Affordability reliability come before keyless entry and automatic braking every time. MORRIS 1000 anyone.
Christ – and if you were in a Morris 1000 on the roads these days and got into a crash ? Dead.
Automatic braking is a fantastic safety feature. Keyless entry is not.
All these things because many do not know how to drive they need their cars to do everything for them if the car does not do it they are completely lost and do not know what to do but let the car crash Todays drivers are rubbish
More big brother watching us
I shall be sticking with my 2005 Honda Civic for the rest of my life thanks! They will have to kill me to take it off me.
I deliberately run old cars because I have no need of, and no interest in, all the modern electronic gadgets that’s just go wrong with monotonous regularity. To have such a spy on my car that the article talks about its completely and utterly unacceptable. Are we all to become complete robots to The State with absolutely no privacy and no say in what we do or how we do it? Who do people who sanction these developments think they are? We’re not answerable to them : they’re answerable to us, the voters. I would have all such equipment removed or disabled.
I’ll just stick to driving my 45 year old Ford thanks. No electrical stuff to go wrong and I even got an advisory when it had an MOT last year (before the 40 year exemption came in) for having emissions “too clean to test” so therefore I’m doing my bit for the environment!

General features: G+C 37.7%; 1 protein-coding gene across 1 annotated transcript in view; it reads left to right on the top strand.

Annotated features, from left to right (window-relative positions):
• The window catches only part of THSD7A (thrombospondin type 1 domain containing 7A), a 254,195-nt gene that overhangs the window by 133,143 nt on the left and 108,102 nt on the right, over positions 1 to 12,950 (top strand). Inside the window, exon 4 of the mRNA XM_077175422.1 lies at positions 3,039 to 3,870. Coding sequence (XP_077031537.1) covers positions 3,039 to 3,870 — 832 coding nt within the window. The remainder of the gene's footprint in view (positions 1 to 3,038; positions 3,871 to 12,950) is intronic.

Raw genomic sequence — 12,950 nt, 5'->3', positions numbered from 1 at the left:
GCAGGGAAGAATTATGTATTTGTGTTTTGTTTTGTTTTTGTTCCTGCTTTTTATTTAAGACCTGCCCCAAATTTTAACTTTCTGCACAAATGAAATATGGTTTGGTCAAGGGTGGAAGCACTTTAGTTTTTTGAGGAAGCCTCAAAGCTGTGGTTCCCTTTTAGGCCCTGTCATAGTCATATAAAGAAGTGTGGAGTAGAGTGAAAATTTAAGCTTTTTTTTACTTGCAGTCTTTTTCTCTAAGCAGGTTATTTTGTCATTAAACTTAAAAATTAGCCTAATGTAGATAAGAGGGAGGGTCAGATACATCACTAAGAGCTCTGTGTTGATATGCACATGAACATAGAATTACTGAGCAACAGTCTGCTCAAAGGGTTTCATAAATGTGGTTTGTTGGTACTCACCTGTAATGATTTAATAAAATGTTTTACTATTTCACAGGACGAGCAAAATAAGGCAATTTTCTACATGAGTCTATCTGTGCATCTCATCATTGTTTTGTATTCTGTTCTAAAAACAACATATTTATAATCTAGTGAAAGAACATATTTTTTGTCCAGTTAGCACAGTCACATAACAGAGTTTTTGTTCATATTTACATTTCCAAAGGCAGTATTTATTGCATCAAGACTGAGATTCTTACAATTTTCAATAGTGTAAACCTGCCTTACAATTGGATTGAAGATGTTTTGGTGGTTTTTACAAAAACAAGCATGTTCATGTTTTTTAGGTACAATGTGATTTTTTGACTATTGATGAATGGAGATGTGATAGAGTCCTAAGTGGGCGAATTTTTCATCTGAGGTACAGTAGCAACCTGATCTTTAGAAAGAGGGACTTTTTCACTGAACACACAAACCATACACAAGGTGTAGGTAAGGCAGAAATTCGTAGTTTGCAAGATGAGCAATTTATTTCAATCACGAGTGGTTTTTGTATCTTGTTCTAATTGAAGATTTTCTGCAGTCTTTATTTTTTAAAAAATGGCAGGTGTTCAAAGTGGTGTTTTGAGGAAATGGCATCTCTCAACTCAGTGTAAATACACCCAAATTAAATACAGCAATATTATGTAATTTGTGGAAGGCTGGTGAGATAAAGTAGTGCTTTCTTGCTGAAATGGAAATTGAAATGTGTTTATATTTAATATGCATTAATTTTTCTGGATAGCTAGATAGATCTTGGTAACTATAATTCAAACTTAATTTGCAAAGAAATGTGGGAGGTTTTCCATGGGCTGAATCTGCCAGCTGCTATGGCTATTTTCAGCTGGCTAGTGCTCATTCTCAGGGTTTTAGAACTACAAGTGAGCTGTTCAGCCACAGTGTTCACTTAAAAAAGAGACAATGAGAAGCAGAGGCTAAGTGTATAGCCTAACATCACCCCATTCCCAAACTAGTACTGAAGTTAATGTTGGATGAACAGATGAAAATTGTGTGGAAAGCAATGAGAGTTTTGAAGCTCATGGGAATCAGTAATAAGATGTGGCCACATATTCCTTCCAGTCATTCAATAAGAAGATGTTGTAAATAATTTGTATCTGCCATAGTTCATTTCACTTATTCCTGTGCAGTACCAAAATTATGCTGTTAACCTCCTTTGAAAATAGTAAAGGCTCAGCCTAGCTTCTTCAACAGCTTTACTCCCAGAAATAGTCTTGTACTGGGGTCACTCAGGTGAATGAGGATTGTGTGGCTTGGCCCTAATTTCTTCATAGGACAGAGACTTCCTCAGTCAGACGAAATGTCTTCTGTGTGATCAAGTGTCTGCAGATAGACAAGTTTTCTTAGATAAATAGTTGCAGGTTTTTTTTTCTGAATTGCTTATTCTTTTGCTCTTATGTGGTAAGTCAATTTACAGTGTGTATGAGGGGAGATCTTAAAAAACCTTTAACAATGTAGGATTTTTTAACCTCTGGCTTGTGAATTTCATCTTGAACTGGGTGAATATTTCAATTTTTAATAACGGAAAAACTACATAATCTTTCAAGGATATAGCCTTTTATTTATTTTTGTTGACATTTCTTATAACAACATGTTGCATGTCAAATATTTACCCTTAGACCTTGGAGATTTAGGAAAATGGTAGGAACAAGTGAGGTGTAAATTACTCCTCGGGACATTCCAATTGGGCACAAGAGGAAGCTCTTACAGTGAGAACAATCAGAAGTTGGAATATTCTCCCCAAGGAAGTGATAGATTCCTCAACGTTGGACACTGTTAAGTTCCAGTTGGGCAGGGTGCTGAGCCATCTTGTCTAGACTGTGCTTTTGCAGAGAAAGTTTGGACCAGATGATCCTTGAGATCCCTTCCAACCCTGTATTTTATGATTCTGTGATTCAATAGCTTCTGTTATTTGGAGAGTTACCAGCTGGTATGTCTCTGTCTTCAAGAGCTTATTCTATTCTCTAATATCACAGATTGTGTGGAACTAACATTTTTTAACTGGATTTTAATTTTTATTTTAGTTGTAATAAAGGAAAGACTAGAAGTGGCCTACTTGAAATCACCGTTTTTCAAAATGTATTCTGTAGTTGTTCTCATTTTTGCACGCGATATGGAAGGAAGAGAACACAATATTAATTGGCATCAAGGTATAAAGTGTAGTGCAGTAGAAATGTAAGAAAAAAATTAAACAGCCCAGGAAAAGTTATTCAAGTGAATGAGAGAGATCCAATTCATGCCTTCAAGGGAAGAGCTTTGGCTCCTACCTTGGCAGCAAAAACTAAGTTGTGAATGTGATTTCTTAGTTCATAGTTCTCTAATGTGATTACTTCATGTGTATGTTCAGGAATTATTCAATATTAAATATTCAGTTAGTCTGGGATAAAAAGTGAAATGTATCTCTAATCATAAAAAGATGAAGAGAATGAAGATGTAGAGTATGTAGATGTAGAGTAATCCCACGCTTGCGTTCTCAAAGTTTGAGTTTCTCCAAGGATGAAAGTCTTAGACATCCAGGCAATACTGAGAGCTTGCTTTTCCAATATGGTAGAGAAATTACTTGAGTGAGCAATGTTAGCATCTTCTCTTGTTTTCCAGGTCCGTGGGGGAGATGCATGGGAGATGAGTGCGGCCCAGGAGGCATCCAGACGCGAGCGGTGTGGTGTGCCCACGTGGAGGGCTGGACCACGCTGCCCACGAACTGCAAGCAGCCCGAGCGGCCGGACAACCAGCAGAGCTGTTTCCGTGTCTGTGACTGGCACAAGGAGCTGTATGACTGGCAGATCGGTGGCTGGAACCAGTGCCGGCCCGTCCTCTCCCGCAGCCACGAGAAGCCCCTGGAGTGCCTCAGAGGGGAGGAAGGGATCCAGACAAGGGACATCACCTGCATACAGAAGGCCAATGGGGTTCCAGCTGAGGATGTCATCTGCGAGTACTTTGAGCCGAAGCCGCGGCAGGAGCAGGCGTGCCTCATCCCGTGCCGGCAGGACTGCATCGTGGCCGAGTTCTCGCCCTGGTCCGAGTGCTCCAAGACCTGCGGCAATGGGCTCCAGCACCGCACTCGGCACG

I’m glad I’m 71 and not 21. What a crock of poo life is becoming! I haven’t even got a satnav and never want one. I drive my car, not some computerised “thing”!
With you all the way on this one Stan, i have never had a mobile phone or indeed do i have sat nav in my car. However in the fullness of time future generations will be drawn into this way of life it is inevitable, its called progress.
Not if you drive classics like I do.
about time. For some time now I have advocated black boxes in cars to monitor driver behaviour. ANYTHING to get stupid speeding drivers off the road
Just get a friend to unsolder one of the wires until you get a loose wire connection to the spy module. Job sorted 😉.
Actually. Thinking about it. I’ve had my every driving move watched for years with a built in recorder and detector. It’s called a Mother-in-law.
The only electronics in my lovely Land Rover DEFENDER are for starting the 2.5 litre Diesel and the various lights.